Minister of Home Affairs Clement Rohee, desperate to deflect disapproval of his stewardship of public security over the past six years, embarked on some criticism of his own. He told the recent Police Officers’ Annual Conference, “I have noted, with dismay, the long list of ‘unsolved’ serious crimes, particularly ‘execution-type’ murders, that remain on the records of the Guyana Police Force.”
The Police Force employs an informal classification of murders – disorderly, domestic, execution, felony and undetermined. ‘Execution’ murders are usually assumed to be “drug-related” and Rohee must know the reasons why they remain ‘unsolved.’
Blame for Guyana’s high murder rate and the number of unsolved crimes lies squarely with the 20-year long People’s Progressive Party Civic (PPPC) administration which has failed consistently to implement a comprehensive counter-narcotics strategy. The 12-year Bharrat Jagdeo presidency, more particularly, will be remembered in this country’s history for the extraordinary number of murders which occurred. There were 1,432 deaths arising from gruesome massacres, gory executions and other assorted murders – an average of about 143 per annum – during Jagdeo’s first decade:
2000 2001 2002 2003 2004 2005 2006 2007 2008 2009
133 125 142 206 131 142 163 115 158 117
Source: Guyana Police Force Annual Reports, 2000-2010
More murders were to come. There were 139 in 2010 and 130 in 2011 – bringing the total number to 1,701 under Jagdeo. The worst aspect of the murders was the incidence of ‘massacres’ – defined as “…the murder of four or more victims at one location, within one event.” There were at least thirteen massacres during the Jagdeo era – a record for any presidency.
Massacres and murders escalated as a result of the surge in narco-trafficking and gun-running between 2000 and about 2010. This illicit trade spawned a plethora of armed, drug-driven gangs, death squads, bounty killers and bandits who carried out the slew of murders during the Troubles.
The ‘Kitty massacre’ occurred at Natoo’s Bar where four persons were shot dead and eight others, including the then Director of Public Prosecutions and two senior police officers, were injured, in September 2002. The ‘Lamaha Gardens massacre’ occurred the next month, October 2002, in the wake of a certain businessman’s escape from his kidnappers when seven persons were shot dead in various places, reportedly related to the same incident. The ‘Bourda massacre’ took place in what might have been the sequel to the ‘Lamaha Gardens’ incident when five more persons were slaughtered the following week on Diwali night in November 2002.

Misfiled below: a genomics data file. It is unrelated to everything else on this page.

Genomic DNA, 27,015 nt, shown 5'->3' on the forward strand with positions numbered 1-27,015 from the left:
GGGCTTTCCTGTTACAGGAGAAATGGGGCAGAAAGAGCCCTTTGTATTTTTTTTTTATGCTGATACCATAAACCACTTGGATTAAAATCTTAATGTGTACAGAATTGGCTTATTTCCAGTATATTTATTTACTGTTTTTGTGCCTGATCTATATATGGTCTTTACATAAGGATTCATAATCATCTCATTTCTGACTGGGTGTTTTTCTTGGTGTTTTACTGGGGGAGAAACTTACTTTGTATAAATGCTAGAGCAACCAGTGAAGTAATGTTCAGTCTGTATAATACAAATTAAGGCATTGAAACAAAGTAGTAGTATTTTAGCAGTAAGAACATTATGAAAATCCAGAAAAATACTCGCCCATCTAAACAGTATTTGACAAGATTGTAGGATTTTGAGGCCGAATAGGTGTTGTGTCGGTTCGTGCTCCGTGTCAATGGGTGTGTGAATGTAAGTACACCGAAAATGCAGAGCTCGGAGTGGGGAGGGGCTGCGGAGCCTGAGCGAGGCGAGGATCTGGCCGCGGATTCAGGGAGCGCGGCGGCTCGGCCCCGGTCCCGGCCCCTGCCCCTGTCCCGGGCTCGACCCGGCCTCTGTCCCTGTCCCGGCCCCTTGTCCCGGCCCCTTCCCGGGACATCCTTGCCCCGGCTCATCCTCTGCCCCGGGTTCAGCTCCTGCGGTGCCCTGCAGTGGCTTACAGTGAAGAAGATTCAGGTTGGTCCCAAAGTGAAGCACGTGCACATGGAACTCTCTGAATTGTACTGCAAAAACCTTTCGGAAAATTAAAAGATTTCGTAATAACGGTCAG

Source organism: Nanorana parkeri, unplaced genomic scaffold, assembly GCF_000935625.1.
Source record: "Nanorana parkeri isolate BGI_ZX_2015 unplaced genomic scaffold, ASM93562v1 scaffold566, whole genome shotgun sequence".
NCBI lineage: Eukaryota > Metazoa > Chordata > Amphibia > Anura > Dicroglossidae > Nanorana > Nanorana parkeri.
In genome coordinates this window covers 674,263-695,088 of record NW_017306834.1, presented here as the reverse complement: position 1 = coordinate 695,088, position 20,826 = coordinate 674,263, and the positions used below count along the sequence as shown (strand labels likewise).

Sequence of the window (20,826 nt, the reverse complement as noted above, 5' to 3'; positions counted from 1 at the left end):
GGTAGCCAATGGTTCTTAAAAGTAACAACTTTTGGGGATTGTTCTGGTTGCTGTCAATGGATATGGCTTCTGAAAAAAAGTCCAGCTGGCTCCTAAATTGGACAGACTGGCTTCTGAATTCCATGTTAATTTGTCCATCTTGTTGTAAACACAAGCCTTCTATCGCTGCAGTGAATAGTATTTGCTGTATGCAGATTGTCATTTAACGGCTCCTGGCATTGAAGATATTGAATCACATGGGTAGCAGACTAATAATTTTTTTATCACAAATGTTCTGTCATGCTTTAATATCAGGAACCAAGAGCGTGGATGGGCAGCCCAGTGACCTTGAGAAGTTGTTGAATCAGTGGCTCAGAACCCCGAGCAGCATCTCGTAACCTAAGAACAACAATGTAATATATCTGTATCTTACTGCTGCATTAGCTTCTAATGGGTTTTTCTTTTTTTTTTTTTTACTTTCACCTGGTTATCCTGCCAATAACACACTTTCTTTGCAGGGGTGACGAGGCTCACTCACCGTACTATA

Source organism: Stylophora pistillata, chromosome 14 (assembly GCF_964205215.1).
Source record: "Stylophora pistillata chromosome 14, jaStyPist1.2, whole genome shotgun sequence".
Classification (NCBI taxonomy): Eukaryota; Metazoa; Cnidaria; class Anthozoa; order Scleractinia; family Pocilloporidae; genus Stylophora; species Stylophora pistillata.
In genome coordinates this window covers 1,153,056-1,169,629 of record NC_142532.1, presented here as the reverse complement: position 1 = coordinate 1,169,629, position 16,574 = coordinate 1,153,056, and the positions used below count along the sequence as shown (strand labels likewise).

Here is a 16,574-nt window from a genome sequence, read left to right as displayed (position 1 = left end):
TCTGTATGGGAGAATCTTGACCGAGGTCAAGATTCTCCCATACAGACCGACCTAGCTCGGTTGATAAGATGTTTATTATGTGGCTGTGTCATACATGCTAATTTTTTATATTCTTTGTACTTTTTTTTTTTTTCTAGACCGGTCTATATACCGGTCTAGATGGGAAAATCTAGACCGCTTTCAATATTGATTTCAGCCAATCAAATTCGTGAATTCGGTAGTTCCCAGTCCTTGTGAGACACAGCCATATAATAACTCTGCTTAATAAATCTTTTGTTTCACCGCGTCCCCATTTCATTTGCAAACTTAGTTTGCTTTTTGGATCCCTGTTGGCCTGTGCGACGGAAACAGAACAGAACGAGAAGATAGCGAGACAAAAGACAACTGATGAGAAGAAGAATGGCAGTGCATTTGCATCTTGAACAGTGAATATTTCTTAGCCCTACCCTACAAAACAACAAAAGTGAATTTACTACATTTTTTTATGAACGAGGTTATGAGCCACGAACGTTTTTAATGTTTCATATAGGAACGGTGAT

The ‘Friendship massacre’ and the ‘Prashad Nagar massacre’ occurred during joint Defence Force-Police Force law-enforcement operations in June 2003. Nine persons, all said to be ‘wanted’ men, were slain by the Police.
The ‘Agricola-Eccles massacre’ took place in February 2006 when a gang of bandits besieged the villages and slew eight persons. The ‘La Bonne Intention massacre’ took place in April 2006 when a gang slaughtered a government minister and his siblings and security guard. The ‘Bagotstown-Eccles massacre’ in which eight were killed took place in August 2006. The security forces, in another lethal law-enforcement operation in the Black Bush Polder in August 2006, took no prisoners, slaughtering seven ‘suspects.’
The ‘Lusignan massacre’ claimed 11 lives in January, the ‘Bartica massacre’ claimed 12 lives in February and the ‘Lindo Creek massacre’ claimed seven lives in June – all in 2008. The last mass murder, the ‘Cummings Lodge massacre’ of five members of one family, took place in September 2010.
The PPPC administration has refused to establish a commission of inquiry into the massacres and murders that occurred during the Jagdeo presidency. The administration seemed determined not to allow independent investigations or to offer explanations for the large number of executions and other murders during this period.
Public outrage usually greets every gruesome murder, but there has been no trace of political will to do what is necessary to bring this type of crime to an end. There has not even been an independent inquiry to investigate the causes of this extreme form of violent criminal conduct which became so frequent, claimed so many victims and persisted for so many years under Bharrat Jagdeo.
Guyana is bleeding. The administration has failed to enforce laws which protect life or even to ensure that the killings are investigated. It has failed to introduce measures which could prevent recurrences.
The Police Force at Eve Leary, the townsfolk of Bartica and the villagers of Buxton-Friendship have constructed monuments to honour their residents who were murdered during the troubles. The PPPC might choose to ignore the country’s massacres and the high murder rate. The general public and the relatives of the victims, however, will always remember the Jagdeo presidency for its one thousand, seven hundred and one murders.
Essequibo is we own, can we say the same about the oil?
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